Nashville Photographer David Robert Farmerie Crosses the Line
It was just after twelve noon on October 27, 2016, when the North Dakota State Police and the Morton County Sheriff’s Deputies arrived at the Front Line on ND Highway 1806, less than one mile north of the North Camp of Standing Rock, also known as the Winter Camp. It was the North Camp that the U.S. Corps of Army Engineers had given orders to clear of all inhabitants. The police officers, standing shoulder to shoulder, approached from the north, the west, and the east, leaving only the south open for protesters to retreat back to the South Camp, better known as Oceti Sakowin (which translates to Seven Council Fires). Within minutes, flames and thick black smoke billowed into the air, from the burning tires, wooden palettes, and any other debris that would burn, including a car. This fire was set by protesters to block passage of the Front Line.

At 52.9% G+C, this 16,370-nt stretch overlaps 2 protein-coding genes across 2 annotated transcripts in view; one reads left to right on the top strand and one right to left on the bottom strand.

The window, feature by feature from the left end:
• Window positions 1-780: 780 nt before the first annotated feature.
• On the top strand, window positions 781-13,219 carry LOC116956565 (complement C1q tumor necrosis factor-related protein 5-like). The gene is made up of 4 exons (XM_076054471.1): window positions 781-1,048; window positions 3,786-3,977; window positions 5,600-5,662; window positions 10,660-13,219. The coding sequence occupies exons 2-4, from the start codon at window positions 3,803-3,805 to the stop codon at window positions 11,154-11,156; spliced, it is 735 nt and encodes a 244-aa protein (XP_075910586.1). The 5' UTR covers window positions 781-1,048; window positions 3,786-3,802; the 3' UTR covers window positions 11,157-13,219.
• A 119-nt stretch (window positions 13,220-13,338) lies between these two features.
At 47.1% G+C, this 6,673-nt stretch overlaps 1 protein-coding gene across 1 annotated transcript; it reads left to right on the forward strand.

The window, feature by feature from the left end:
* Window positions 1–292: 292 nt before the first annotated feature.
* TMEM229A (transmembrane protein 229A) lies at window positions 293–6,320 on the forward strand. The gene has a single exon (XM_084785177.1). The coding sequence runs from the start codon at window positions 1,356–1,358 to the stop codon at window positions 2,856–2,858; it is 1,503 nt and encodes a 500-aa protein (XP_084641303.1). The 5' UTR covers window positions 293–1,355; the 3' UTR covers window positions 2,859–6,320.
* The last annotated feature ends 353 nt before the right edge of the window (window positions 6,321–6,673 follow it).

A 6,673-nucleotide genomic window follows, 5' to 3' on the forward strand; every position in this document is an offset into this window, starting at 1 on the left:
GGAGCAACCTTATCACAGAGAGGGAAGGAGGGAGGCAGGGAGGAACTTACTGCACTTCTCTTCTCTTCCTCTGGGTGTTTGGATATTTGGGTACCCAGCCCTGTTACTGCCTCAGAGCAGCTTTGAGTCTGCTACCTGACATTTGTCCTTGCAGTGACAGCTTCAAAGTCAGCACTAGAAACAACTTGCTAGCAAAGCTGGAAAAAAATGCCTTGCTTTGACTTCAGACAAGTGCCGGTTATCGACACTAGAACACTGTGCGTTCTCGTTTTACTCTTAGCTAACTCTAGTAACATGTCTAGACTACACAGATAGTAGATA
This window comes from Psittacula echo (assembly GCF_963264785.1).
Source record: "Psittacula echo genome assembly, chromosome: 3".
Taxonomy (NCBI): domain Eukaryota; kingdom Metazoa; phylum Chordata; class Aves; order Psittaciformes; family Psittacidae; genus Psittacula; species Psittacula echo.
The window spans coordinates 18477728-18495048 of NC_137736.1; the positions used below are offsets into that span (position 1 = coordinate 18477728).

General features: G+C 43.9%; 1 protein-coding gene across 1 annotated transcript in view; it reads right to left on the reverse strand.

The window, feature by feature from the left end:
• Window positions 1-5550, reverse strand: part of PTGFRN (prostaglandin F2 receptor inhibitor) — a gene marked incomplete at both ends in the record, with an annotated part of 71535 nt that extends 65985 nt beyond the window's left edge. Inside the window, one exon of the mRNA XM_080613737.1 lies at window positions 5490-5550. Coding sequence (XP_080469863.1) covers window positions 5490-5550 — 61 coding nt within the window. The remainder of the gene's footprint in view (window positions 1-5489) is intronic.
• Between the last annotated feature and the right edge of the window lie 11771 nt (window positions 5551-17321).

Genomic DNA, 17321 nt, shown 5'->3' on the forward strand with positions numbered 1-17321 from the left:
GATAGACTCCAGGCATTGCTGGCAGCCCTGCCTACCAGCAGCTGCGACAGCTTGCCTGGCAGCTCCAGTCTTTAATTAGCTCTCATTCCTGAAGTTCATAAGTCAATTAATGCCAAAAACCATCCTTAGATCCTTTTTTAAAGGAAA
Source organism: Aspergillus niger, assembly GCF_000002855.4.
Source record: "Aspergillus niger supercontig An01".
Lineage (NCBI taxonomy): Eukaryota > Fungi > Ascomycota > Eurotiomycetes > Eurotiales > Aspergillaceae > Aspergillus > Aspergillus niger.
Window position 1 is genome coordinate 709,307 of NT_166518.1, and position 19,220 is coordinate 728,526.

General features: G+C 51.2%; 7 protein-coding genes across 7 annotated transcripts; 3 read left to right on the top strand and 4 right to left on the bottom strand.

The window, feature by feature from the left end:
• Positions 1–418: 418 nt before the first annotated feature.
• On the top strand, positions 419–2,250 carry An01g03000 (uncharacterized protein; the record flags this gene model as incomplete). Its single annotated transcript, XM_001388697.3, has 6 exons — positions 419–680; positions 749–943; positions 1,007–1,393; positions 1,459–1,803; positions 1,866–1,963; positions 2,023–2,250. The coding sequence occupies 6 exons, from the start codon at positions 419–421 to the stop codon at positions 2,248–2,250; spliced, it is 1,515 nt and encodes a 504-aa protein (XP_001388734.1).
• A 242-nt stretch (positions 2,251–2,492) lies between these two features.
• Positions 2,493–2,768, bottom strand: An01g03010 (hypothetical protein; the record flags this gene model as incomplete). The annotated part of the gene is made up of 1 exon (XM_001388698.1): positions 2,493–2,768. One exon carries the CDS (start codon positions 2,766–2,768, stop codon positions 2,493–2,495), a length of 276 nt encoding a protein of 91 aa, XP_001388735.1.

Around 1:09 p.m. a division occurred between the majority of protesters, whose desire was to remain peaceful, and a smaller faction who felt that passivity would be ineffective. With that, the aggressive faction broke ranks, most of them heading for the west barrier. In this image one of the protesters began confronting police officers holding that line. In his second attempt to provoke a response from police, he stood face to face with this State Police officer for nearly 15 minutes, shouting accusations and insults. To a passing African American trooper, the protester shouted racial slurs. As this confrontation played out, the protester repeatedly flailed his arms in front of the officer’s face, never making contact. Eventually the officer just turned his head to his right in an attempt to further diffuse the young man, which eventually worked. —David Robert Farmerie